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Frontier markets (FM) remain in a strong position to benefit from the expected uptick in global growth this year. A number of tailwinds should come into play including: 1) the trade détente between the US and China; 2) a stabilisation in business sentiment and 3) continued easy monetary conditions globally. Demand for FM exports should thus support growth and although a rebound in trade appears unlikely, stabilisation is likely to prove sufficient to boost growth from 2019.
Meanwhile, several tail risks emerged in early 2020, including tensions between the US and Iran and the spread of the coronavirus, now known as COVID-19. In both cases, aside from the absolute worst-case scenarios of outright war or a global epidemic, respectively, risks for the global economy appear manageable. In terms of COVID-19, the impact is likely to lead to a sharp deceleration in activity in at least Q1 given the impact on supply chains. However, the Chinese authorities are taking easing measures and a rebound later in the year is likely.
Price pressures are also generally benign across FM. This should help support growth. Moreover, controlled inflation means that easier global financial conditions need not elicit domestic policy tightening. At the same time, there are some exceptions where inflation is in double-digits and may accelerate further, e.g. Argentina and Nigeria, so monetary policy could be tightened in those countries.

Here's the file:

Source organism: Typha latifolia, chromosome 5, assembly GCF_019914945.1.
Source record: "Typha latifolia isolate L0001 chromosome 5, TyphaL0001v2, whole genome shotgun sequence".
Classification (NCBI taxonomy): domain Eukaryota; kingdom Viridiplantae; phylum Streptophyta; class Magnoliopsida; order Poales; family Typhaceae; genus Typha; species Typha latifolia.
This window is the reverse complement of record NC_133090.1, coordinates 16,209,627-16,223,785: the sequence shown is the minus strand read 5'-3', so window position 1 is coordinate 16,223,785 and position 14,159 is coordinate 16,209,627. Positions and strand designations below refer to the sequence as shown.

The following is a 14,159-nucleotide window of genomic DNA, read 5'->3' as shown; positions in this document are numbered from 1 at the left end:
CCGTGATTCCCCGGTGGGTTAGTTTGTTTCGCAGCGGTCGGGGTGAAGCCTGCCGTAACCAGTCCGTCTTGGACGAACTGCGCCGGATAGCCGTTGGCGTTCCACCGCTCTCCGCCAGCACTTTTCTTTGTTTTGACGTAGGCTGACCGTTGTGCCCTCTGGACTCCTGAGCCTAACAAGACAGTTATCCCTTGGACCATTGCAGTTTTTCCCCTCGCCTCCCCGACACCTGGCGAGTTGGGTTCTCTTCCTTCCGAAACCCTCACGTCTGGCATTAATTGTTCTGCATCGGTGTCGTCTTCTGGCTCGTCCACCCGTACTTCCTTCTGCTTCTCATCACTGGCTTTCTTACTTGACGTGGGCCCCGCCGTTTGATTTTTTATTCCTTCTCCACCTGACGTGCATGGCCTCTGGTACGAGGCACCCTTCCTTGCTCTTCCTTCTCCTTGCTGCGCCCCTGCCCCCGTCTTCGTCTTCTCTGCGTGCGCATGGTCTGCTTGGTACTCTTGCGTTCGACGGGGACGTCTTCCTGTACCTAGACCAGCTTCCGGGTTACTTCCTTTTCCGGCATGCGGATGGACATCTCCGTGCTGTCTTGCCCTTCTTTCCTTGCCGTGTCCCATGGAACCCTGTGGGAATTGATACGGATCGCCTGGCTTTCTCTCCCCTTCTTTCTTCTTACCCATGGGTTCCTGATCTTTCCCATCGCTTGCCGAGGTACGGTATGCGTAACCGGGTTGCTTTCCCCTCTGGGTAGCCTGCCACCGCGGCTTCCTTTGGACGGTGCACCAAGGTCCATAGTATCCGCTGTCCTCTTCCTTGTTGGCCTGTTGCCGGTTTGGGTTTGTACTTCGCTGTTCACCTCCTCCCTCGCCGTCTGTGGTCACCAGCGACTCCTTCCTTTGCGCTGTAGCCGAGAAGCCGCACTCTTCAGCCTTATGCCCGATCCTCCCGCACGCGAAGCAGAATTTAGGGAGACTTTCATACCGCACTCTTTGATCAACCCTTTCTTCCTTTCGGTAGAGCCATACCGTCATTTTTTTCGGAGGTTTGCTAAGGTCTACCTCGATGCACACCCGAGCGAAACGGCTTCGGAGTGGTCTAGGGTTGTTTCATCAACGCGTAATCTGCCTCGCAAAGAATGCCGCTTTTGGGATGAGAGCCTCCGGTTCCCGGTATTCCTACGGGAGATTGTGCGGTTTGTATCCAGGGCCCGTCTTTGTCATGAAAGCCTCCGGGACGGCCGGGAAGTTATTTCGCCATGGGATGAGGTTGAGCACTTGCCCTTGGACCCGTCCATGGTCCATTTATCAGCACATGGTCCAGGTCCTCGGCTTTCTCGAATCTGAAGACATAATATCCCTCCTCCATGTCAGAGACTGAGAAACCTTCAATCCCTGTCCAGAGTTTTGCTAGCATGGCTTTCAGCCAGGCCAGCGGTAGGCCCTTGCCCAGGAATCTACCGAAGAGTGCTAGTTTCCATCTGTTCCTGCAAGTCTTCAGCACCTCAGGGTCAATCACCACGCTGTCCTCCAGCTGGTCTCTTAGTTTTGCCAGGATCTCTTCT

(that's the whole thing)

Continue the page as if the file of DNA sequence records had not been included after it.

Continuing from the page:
Budget balances and debt levels are generally deteriorating as many FM economies seek to support growth and to appease an increasingly discontent electorate. Increased public sector wages are an often-used remedy. Rising debt levels are not yet problematic given easing financial conditions, but pose refinancing risks if and when there is monetary tightening. Sri Lanka’s onerous debt repayments in the coming years are one example of the problems of excessive debt load.
Meanwhile, reform momentum has slowed somewhat over the past year. This has been partly due to the election of non-reformist administrations, as in Argentina and Sri Lanka. At the same time, there are a number of examples where reforms are showing signs of progress such as: 1) Vietnam redirecting loans away from risky sectors, thereby reducing the non-performing loan (NPL) ratio and 2) Kenya revoking its interest rate cap policy.
The backdrop for FM equities remains largely positive, even after a year of strong returns (see Chart 1). Consensus expects EPS growth of 10.7% yoy this year, which would be the strongest outturn in three years. This is still comfortably short of that of emerging (EM) and developed markets (DM) at 17.7% and 19.0%, respectively.
Nevertheless, FM equities retain some attractive features. Valuations are unchallenging, with the trailing P/E of MSCI FM at a 12% discount to EM close to a five-year average of 14%. The market also has a high yield, which is valuable in a low rate world. Its dividend yield of 3.8% is 1.1-1.5% points above that of EM and DM. This should be supportive for the asset class this year provided the global backdrop remains stable. Although various factors like COVID-19 and Sino-US trade tensions may derail sentiment temporarily, easy monetary and fiscal policies are likely to enable the market to look through these risks.
*MSCI indices, January 2019 to January 2020.
*The publication reflects asset performance up to 31 January, 2020, and macro events and data releases up to 4 February, 2020, unless indicated otherwise.
The information contained herein is obtained from sources believed by City of London Investment Management Company Limited to be accurate and reliable. No responsibility can be accepted under any circumstances for errors of fact or omission. Any forward looking statements or forecasts are based on assumptions and actual results may vary from any such statements or forecasts.
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